tabitha
post #9 of 27
I guess we have some general rules, but they apply to everyone and they are agreed upon by everyone. There are not set consequences because everyone usually cooperates, and when someone doesn't it really needs to be handled with indidividual circumstances taken into account, KWIM? We do have the "you hit, you sit" rule, but it has been broadened to include any sort of intentional hurting (my kids may not call each other names, etc.) But for other rules (no food in the bedrooms, for example) I just remind them if they forget and things run pretty smoothly, kwim? I would actually be uncomfortable with an official "list" of consequences.
post #10 of 27
marsupial-I know everyone has to come up with a "plan" that fits their own family, but your list is really, very nice. I think I like it for me-and the other adults in my life!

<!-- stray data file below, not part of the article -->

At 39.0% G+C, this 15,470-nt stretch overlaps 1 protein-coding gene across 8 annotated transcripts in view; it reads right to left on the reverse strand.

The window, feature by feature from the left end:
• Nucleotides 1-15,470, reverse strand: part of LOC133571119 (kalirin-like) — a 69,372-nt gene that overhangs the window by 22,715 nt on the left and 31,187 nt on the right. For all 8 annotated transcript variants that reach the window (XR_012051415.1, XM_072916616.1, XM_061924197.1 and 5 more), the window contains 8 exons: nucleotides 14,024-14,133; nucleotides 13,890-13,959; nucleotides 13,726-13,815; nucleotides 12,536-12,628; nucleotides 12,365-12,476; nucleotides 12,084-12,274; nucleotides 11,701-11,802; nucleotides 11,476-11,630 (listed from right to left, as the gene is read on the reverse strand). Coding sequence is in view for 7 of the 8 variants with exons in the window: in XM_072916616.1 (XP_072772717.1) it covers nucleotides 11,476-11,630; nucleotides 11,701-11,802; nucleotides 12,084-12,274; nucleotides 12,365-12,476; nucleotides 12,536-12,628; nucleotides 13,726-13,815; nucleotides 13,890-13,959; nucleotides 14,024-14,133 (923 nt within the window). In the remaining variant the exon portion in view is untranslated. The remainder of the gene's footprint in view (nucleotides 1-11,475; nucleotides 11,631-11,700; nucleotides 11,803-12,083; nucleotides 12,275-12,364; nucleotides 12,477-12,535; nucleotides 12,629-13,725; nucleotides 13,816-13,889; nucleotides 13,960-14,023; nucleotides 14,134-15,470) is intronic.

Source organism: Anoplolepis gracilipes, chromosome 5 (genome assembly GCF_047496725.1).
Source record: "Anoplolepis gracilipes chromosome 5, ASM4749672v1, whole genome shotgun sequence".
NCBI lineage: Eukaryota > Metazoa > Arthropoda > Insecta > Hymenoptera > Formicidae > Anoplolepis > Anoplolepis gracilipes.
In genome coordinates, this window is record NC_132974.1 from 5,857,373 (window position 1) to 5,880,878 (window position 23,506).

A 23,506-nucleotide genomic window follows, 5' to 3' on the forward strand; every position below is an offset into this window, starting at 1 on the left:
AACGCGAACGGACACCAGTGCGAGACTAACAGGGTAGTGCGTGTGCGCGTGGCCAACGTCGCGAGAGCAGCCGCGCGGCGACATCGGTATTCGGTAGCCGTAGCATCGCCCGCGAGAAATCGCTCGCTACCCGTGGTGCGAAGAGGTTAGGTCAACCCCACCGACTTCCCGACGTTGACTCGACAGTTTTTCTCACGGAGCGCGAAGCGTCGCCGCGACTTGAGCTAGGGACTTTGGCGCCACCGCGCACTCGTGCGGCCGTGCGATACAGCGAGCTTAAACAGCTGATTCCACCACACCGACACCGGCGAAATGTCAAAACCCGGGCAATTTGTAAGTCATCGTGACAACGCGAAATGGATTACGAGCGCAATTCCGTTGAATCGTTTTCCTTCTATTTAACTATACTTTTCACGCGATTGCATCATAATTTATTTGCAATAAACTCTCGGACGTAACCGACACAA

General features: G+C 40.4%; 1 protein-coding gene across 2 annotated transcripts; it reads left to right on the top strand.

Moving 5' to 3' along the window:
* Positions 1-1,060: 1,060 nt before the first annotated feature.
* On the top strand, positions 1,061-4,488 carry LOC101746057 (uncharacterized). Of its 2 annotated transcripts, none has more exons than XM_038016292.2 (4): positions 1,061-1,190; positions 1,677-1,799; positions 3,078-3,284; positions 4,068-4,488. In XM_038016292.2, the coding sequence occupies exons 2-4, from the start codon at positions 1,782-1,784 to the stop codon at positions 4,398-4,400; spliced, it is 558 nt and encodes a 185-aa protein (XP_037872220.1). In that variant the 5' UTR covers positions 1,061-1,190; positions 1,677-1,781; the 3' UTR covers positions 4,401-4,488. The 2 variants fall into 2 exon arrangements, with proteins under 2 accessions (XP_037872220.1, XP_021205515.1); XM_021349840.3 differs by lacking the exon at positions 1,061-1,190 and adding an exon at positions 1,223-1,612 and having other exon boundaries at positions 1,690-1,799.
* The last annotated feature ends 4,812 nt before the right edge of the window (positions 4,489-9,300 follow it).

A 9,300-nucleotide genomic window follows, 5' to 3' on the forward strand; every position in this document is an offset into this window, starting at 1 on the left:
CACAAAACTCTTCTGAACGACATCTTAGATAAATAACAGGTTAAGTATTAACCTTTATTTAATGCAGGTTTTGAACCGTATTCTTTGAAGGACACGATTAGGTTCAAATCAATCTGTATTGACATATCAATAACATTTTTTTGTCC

post #11 of 27
Quote:
Originally posted by Scout
So Dar, what if your child ran away from you and into the street? Are there no rules for that? Or consequences? Just very curious. ~Scout
Well, at our house that would be okay, because all the streets are dirt roads and whole days go by without a truck (or rarely a car). But some places it would be dangerous, so if it was a dangerous street I'd run after her, swoop her up or take her hand or whatever, and lead her out of the street while explaining the potential danger.

So, you could say that the rule is not to endanger your life and the consequence would be that I would endeavor to get you out of danger, but then I would do the same thing if it was a child, or a friend, or a complete stranger who was a little tipsy or high, or whatever. So my rules apply to the entire human race, as well as any animals who do the same thing.

Dar
post #12 of 27
Hmmmm....rules.....

One biggie is we do not hurt others. No hurtful words or actions.
And of course there are safety rules--must stay in car seat, must either hold hands or be carried in streets/parking lots, must not jump on Mommy's bed (not safe--but safe to jump on her bed).....

I have one little rule that seems a bit arbitrary, but really important to me: No eating during your one video a day. Reason is, this is my one break of the day....and she used to ask for food CONSTANTLY!!!! Ask for apples, eat apples, ask for cheese, eat cheese, ask for bagel, eat bagel......